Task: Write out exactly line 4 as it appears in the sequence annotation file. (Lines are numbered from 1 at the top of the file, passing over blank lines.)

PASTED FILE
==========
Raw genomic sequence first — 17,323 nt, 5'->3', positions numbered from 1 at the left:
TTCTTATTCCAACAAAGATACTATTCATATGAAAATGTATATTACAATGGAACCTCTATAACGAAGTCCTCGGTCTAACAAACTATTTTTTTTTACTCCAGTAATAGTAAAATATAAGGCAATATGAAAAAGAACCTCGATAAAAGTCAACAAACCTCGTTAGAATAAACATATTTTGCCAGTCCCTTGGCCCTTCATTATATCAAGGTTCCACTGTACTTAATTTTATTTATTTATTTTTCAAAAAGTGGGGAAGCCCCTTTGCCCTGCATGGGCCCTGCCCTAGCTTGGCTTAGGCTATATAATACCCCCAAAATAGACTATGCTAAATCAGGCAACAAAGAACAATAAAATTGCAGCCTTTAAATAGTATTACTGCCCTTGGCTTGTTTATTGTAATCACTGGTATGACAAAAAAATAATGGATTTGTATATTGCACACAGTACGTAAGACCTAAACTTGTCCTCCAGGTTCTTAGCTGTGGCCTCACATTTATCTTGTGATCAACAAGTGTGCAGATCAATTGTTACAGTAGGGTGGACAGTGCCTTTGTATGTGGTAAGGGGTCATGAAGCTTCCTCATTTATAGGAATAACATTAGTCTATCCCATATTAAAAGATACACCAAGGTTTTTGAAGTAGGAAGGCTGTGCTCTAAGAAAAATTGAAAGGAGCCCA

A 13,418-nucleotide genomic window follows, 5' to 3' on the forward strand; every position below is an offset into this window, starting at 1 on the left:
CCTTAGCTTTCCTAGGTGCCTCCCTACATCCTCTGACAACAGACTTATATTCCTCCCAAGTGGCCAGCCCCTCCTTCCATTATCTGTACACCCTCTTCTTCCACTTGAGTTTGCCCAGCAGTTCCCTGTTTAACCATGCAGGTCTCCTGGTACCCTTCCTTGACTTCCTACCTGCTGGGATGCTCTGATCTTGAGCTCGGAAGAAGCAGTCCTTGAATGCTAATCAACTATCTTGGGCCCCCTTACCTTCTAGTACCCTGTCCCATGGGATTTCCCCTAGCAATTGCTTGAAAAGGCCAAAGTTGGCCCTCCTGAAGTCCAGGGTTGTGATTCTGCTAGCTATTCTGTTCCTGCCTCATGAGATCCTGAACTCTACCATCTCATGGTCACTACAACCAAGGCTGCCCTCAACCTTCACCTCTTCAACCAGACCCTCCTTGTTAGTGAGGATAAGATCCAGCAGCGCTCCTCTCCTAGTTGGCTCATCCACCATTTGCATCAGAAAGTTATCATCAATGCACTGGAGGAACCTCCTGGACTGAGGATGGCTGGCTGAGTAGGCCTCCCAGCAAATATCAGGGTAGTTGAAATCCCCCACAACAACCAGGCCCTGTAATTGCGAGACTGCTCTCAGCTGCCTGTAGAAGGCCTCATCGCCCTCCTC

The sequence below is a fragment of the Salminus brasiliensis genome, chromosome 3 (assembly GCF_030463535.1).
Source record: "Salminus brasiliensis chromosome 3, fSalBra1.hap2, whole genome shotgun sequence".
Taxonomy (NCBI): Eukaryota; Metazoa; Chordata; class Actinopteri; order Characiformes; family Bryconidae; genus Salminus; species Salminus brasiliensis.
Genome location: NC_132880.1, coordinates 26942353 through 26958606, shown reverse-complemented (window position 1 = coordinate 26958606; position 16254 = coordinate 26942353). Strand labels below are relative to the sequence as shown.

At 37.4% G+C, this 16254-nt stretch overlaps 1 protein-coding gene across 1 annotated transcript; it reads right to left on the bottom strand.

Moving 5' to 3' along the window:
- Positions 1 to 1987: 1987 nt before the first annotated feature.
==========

CCTTAGCTTTCCTAGGTGCCTCCCTACATCCTCTGACAACAGACTTATATTCCTCCCAAGTGGCCAGCCCCTCCTTCCATTATCTGTACACCCTCTTCTTCCACTTGAGTTTGCCCAGCAGTTCCCTGTTTAACCATGCAGGTCTCCTGGTACCCTTCCTTGACTTCCTACCTGCTGGGATGCTCTGATCTTGAGCTCGGAAGAAGCAGTCCTTGAATGCTAATCAACTATCTTGGGCCCCCTTACCTTCTAGTACCCTGTCCCATGGGATTTCCCCTAGCAATTGCTTGAAAAGGCCAAAGTTGGCCCTCCTGAAGTCCAGGGTTGTGATTCTGCTAGCTATTCTGTTCCTGCCTCATGAGATCCTGAACTCTACCATCTCATGGTCACTACAACCAAGGCTGCCCTCAACCTTCACCTCTTCAACCAGACCCTCCTTGTTAGTGAGGATAAGATCCAGCAGCGCTCCTCTCCTAGTTGGCTCATCCACCATTTGCATCAGAAAGTTATCATCAATGCACTGGAGGAACCTCCTGGACTGAGGATGGCTGGCTGAGTAGGCCTCCCAGCAAATATCAGGGTAGTTGAAATCCCCCACAACAACCAGGCCCTGTAATTGCGAGACTGCTCTCAGCTGCCTGTAGAAGGCCTCATCGCCCTCCTC